A note from No one Special

The finish of the most recent series of editing I've done. As such, there will be a dissonance between this chapter and the next. Please understand and thank you in the advance! 

As he watched the unconscious Ovid, Cai Hua raised his eyebrows in contemplation. This was because of those final words Ovid had said, and also due to the many things Ovid had done and said over the past days. 


He had reached immortality at the age of one hundred, since then, he had wandered the world for one hundred and fifty years, encountering many excellent youths. Among them, some had excellent willpower, while others were extremely talented. The youth he admired the most were those like himself - wandering cultivators. 


However, he had never encountered a youth like Ovid. 


He had always believed youths carried an aura unique to them, something comparable to the beginning of spring and the morning sun, an existence that was passionate and clear. Ovid… also had this sort of temperament, only it was much more tranquil and calm. He was like the gathering of dewdrops into a puddle, very clean and refreshing, causing others to feel carefree and relaxed. 


However, it was not a sort of maturity that came with age and experience, and also not the feignings youths would make to present themselves as an adult by rolling up their skirts or lowering their voice. But rather, it was an absence of both, pure and young like a carefully nurtured garden, but also a dissociate with the world, it was even… somewhat sorrowful. 


What led it to that, even in deep sleep, that this youth’s expression was reversed? Didn’t Ovid mention something about his mother? What was she teaching this youth? What kind of pressure has she applied on Ovid to cause him to be so calm and never reveal the slightest hint of his inner thoughts? 


Cai Hua could tell there was clearly something wrong with Ovid’s heart, but did not want to ask about it, nor did he want to probe it out. It was not that he was not curious, but because he respected the boundaries between master and disciple, and more crucially, because there were more important things that must be done. He lifted his head toward the boundless plains and rivers, his face expressionless and his pupils like stars. The coldness around him gradually grew denser, while the hand gripping the handle of his sword seemed slightly more relaxed, it was actually changed to a form more suitable for pulling out the sword. 


The saint Irene, at this moment, was hidden somewhere amidst the plain, probably keeping a close watch over this location. 


To an ordinary person, a saint is an existence they dare not even breath before, something beyond the mortal coil. However, under normal circumstances, Cai Hua would not even bring out his proper sword. It was just that these were not ordinary circumstances, Ovid was unconscious, Anna was far away and he was heavily injured. No matter what perspective it is viewed from, this was Irene’s best opportunity to strike, unless Irene somehow valued the life of Anna beyond his.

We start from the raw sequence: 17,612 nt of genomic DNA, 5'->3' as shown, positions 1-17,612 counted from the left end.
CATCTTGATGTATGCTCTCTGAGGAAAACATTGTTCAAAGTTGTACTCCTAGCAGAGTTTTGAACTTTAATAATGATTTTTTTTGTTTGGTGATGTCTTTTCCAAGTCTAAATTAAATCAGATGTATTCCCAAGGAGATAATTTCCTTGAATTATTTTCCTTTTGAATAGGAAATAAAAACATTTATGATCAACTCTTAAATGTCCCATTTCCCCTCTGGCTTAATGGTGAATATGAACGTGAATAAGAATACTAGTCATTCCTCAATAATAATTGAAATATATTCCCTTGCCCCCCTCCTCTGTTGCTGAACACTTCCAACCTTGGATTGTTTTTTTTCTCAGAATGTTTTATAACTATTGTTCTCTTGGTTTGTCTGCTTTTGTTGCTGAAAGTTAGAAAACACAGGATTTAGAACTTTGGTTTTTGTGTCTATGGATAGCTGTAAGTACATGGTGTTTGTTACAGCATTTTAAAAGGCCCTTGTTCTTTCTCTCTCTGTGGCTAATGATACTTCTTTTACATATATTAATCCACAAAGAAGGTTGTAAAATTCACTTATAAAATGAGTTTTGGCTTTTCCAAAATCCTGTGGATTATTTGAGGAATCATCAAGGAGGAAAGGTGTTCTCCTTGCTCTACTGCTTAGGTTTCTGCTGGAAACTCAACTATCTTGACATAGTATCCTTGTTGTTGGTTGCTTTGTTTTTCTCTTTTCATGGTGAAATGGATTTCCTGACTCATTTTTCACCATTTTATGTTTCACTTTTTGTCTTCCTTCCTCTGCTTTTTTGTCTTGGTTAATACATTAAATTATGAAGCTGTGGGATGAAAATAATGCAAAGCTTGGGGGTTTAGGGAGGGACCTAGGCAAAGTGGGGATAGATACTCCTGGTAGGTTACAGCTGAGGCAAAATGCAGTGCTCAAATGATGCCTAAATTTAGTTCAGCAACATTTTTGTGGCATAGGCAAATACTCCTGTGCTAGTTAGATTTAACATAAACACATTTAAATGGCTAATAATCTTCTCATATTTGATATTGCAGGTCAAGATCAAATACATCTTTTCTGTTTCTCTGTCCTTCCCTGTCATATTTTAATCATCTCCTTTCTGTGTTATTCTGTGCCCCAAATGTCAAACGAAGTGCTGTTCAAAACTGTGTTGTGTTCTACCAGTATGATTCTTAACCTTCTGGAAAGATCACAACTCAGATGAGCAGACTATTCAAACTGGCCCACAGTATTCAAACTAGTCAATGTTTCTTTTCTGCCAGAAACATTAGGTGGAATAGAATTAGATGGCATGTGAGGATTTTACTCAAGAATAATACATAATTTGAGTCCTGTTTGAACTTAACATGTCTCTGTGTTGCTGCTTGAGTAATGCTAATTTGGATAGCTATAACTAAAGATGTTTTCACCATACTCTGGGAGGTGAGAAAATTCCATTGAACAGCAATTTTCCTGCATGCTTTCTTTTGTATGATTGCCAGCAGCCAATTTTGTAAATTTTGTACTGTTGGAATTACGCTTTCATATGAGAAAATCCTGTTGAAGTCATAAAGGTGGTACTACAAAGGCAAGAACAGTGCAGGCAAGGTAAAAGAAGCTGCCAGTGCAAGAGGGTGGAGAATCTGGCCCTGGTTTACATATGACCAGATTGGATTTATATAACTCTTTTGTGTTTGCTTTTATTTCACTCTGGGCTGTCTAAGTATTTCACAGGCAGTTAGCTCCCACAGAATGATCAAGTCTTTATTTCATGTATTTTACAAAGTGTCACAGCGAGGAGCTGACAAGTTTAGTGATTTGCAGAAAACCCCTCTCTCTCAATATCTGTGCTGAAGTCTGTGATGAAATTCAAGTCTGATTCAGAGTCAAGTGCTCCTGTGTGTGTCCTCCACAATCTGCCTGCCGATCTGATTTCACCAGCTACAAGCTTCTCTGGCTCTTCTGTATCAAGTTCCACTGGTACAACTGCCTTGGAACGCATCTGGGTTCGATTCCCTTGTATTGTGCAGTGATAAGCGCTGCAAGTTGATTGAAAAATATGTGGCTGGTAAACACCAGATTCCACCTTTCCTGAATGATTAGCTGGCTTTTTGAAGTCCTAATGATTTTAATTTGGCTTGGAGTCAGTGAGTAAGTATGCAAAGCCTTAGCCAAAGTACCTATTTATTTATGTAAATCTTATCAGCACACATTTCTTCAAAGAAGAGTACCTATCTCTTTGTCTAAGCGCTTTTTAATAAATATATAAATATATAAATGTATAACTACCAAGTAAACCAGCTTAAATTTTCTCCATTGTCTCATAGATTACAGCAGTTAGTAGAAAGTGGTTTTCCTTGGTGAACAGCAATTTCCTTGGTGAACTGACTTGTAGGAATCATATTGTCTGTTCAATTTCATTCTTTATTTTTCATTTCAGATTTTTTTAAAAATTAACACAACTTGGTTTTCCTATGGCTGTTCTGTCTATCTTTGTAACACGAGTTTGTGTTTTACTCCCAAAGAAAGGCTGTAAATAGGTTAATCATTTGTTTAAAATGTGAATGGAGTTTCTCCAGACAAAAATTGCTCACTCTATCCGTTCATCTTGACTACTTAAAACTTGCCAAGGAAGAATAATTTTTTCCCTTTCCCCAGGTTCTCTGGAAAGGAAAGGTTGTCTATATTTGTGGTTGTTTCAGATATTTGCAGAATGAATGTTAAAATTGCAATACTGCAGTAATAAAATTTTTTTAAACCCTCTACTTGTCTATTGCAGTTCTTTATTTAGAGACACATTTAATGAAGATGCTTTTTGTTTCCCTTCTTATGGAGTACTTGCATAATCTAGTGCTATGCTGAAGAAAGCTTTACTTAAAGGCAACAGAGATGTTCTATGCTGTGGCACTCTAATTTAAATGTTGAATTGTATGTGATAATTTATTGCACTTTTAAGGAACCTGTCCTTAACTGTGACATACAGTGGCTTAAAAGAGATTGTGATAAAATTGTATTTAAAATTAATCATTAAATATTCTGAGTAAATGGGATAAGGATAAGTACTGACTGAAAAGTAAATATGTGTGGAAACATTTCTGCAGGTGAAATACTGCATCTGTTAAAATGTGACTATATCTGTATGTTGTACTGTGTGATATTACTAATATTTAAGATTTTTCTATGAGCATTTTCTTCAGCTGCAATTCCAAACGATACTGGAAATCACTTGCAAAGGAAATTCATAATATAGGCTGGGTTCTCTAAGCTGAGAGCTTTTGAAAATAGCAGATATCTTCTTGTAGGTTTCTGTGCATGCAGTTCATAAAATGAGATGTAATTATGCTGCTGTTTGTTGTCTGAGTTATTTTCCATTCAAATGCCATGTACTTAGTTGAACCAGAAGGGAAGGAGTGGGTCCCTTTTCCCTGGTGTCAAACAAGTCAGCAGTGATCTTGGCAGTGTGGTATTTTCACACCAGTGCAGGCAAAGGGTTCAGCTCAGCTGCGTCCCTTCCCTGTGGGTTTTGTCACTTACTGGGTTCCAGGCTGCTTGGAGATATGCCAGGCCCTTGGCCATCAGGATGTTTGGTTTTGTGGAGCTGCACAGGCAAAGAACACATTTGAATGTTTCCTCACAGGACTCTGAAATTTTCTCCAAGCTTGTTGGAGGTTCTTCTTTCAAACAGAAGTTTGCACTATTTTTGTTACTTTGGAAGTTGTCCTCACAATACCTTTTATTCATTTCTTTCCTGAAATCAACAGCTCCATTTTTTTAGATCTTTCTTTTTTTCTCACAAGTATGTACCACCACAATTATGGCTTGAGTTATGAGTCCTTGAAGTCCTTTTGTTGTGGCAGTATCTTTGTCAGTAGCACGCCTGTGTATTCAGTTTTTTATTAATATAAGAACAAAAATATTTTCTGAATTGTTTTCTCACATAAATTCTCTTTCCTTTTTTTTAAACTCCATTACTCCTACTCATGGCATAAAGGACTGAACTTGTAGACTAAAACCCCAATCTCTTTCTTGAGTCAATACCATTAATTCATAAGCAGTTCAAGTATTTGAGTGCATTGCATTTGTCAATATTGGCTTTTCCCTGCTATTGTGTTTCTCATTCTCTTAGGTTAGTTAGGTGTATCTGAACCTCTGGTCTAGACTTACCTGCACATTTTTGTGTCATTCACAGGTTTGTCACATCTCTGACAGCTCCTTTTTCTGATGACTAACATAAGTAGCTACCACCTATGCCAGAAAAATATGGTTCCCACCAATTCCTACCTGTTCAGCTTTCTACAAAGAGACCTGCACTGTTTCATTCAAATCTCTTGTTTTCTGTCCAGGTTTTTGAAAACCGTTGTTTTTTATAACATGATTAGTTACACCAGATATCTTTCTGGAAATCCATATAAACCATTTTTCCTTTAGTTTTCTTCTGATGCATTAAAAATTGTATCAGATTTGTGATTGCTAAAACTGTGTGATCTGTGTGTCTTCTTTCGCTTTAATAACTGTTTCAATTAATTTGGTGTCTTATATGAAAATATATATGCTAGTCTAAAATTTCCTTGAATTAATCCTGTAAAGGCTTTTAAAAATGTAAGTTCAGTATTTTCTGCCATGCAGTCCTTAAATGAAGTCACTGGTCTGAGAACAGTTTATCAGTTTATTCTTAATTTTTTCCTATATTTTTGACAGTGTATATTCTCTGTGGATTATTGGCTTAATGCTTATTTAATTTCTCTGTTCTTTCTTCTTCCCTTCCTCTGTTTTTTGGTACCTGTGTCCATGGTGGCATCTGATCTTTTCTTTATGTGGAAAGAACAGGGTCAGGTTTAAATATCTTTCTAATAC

Cai Hua suddenly felt nervous, causing the emotions on his face to grow increasing indifferent. It had been many years since he was this nervous, because it had been many years since anybody was able to threaten his life. He thought he had long gained an understanding of life and death, but after Myia appeared… and Ovid’s brazen use of mana, he finally understood that even if his soul was brightly lit, his mind could no longer keep it so in the face of death. Or perhaps it was because he had just grown old, and became like that emperor, or Julia. 


Over his life, he had encountered many life and death situations and won countless battles against opponents he should not be able to surpass. Compared to those opponents, Myia did not even deserve to be mentioned. However, he clearly understood that over the course of his entire life, the moment in which he had been closest to death was not on that towering range that separated this continent, nor at the halls of the imperial palace in the northern continent, but a short time ago on that unremarkable plain.


The reason he was not close to his death was not that that Myia would have assuredly killed him, but because Irene was definitely concealed close by. The most important reason was that he had no means of taking his fate into his own hands.


Whether facing off against Julia and her subordinates or confronting the emperor of the northern continent that was unfathomably deep cultivation, he always had that sword in his hand that he could brandish.